Building a Studio

Like many artists, I have created space for my art in a spare room in my home to paint. I used an old easel I had purchased 45 years ago for painting until I had a good paintings sales month last year and I bought a terrific American made “Best” easel that will tilt forward for pastel work.  I have a made a temporary Taboret that works fine for now, but eventually want to replace it with something more functional.  The room is otherwise comfortable and has worked well for a number of years.

Unfortunately like many bedrooms, the room is not well lit and it is on the north side of the house. Although I have added track lighting, and it provides sufficient light, it is too warm a light.  This gives me incorrect readings for my pastels and I have to take whatever I am working on out into natural light to check my values and shades.  I find the values way off in this light and wonder if other artists have this problem.

Before…

After

In warm but not hot weather when I am doing a studio piece, I will sometimes move my French easel out to the back deck and take advantage of the natural light to paint my landscapes. This summer with too many hot days in the high 90’s and low 100’s that has been out of the question on too many days. 

Checking values and shades is so much easier when doing plein air work.  The light on the subject is more natural and one sees shadows more correctly.  Painting from photos is more of a challenge than plein air work because the camera does not have the ability to capture the scene as well as our eyes.  I enjoy plein air painting when I have the opportunity to get out on my own or with friends and can use plein air studies to create larger works or if I am happy with them, frame them as is.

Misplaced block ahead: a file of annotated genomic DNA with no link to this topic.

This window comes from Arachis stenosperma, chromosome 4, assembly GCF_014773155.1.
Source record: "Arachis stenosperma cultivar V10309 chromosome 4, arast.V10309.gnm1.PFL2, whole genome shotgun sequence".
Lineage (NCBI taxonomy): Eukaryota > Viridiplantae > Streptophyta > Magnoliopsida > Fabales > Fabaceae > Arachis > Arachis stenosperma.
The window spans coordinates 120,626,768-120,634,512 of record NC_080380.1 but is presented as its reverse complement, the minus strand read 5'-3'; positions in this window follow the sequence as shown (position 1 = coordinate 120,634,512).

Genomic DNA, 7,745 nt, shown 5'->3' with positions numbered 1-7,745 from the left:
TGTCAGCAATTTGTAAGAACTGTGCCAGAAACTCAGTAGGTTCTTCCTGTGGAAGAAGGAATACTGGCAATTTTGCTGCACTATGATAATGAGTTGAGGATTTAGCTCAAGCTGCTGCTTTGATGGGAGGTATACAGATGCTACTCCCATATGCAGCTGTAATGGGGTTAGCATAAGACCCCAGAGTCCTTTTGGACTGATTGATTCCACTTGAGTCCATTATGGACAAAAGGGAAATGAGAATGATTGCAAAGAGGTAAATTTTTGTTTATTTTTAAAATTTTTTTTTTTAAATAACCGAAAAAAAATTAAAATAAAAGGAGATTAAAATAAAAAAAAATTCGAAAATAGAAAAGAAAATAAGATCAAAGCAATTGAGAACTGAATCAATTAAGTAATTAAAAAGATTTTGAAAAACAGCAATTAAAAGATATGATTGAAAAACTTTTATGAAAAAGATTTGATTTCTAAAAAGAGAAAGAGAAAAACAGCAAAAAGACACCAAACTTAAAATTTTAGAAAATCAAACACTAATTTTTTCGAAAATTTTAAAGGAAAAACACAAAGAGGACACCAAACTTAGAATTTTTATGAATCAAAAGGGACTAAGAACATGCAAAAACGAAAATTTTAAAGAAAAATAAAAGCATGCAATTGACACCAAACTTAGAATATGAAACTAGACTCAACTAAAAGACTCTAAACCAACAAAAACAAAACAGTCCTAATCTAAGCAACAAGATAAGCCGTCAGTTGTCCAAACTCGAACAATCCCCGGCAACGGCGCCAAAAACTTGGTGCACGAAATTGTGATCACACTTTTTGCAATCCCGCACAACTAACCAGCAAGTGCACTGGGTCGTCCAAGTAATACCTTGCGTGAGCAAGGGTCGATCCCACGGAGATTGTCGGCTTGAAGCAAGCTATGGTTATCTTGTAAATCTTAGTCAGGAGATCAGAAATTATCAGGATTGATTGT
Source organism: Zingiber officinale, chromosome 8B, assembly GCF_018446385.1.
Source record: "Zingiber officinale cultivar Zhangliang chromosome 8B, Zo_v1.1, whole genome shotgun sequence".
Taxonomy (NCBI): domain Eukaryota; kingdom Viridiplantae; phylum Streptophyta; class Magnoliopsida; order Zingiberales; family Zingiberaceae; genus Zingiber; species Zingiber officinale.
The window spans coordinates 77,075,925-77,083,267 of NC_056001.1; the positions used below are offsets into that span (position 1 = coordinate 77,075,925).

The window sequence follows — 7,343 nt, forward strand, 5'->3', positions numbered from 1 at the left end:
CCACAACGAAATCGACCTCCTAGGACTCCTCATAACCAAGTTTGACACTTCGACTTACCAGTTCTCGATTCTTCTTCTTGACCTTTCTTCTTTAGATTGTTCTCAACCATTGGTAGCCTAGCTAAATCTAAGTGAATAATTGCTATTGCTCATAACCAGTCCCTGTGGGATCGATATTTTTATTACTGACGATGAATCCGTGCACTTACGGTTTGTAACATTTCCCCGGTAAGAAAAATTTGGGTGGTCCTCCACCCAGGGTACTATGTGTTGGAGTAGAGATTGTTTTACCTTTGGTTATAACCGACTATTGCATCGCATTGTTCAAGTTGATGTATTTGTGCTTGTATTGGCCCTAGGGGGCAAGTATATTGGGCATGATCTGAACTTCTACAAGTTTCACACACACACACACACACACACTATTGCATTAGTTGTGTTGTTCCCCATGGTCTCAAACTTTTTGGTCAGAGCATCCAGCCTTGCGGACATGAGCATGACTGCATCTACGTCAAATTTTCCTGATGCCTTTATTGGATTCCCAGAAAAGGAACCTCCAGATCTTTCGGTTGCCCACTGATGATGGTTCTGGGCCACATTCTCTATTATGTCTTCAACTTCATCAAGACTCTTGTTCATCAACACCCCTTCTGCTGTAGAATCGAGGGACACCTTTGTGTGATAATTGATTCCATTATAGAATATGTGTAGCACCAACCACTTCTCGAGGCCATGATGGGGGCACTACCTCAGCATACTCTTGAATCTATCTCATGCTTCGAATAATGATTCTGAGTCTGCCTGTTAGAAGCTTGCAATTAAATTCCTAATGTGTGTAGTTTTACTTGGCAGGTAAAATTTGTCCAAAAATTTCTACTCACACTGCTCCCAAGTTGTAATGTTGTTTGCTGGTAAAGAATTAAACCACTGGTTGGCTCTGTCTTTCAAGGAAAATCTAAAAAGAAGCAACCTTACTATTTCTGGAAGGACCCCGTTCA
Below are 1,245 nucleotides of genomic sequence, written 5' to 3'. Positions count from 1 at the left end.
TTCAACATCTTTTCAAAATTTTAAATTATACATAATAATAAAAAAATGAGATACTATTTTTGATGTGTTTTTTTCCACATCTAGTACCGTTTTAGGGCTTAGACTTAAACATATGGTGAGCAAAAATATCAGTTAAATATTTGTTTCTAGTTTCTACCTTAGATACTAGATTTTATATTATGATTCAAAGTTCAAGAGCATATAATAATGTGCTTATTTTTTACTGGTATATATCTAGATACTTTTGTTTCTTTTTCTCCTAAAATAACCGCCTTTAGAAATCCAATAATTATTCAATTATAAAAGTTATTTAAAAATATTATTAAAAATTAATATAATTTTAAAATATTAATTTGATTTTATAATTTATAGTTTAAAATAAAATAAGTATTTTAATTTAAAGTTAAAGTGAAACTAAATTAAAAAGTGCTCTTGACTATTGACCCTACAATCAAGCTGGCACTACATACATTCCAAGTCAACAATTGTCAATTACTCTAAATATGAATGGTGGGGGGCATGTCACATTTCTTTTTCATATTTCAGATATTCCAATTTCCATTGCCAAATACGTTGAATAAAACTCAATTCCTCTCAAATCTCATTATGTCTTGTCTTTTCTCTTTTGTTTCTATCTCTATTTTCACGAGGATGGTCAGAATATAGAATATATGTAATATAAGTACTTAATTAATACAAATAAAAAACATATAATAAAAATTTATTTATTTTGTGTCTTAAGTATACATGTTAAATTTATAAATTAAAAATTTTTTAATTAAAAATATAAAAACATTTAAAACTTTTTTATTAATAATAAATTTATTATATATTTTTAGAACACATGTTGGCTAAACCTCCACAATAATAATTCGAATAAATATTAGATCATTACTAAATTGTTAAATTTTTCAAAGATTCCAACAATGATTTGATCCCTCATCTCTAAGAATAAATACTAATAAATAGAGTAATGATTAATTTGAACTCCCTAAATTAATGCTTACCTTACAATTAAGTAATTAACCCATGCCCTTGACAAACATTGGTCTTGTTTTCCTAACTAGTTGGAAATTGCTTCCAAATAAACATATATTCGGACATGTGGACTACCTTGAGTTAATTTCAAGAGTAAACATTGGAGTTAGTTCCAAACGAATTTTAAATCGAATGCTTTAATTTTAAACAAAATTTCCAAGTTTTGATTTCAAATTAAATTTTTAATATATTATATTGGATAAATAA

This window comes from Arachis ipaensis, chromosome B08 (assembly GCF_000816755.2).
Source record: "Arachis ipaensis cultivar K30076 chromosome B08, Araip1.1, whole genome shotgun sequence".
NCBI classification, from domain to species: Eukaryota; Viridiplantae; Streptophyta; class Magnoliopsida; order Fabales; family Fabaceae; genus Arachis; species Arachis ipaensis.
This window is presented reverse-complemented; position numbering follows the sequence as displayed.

I have wanted to build an actual dedicated studio on the east side of our home for many years.  This year I saved some money from a long contract job with UC Davis that will allow me to build the new studio. The studio will occupy space that is currently an open redwood deck on the north side of our home that has outlived its life span.  I have spent the better part of the last ten days demolishing the deck, moving sprinkler lines, pier supports for the old deck, a concrete patio made from square paving stones and moving a fence and preparing the site to begin construction.  There is still a sidewalk that must be broken up and eliminated. There is so much junk to demolish, and dispose of and I am exhausted!

The final plans for the studio are almost done.  I reviewed the preliminary sketches and made some changes.  The plans have to be reviewed by an architect to make sure that proper calculations for the roof load and ridge support are all correct.  I am getting excited about construction starting this month if we can get the plans approved by the county without delay.  Today, I am taking a day off from all this work to relax and paint.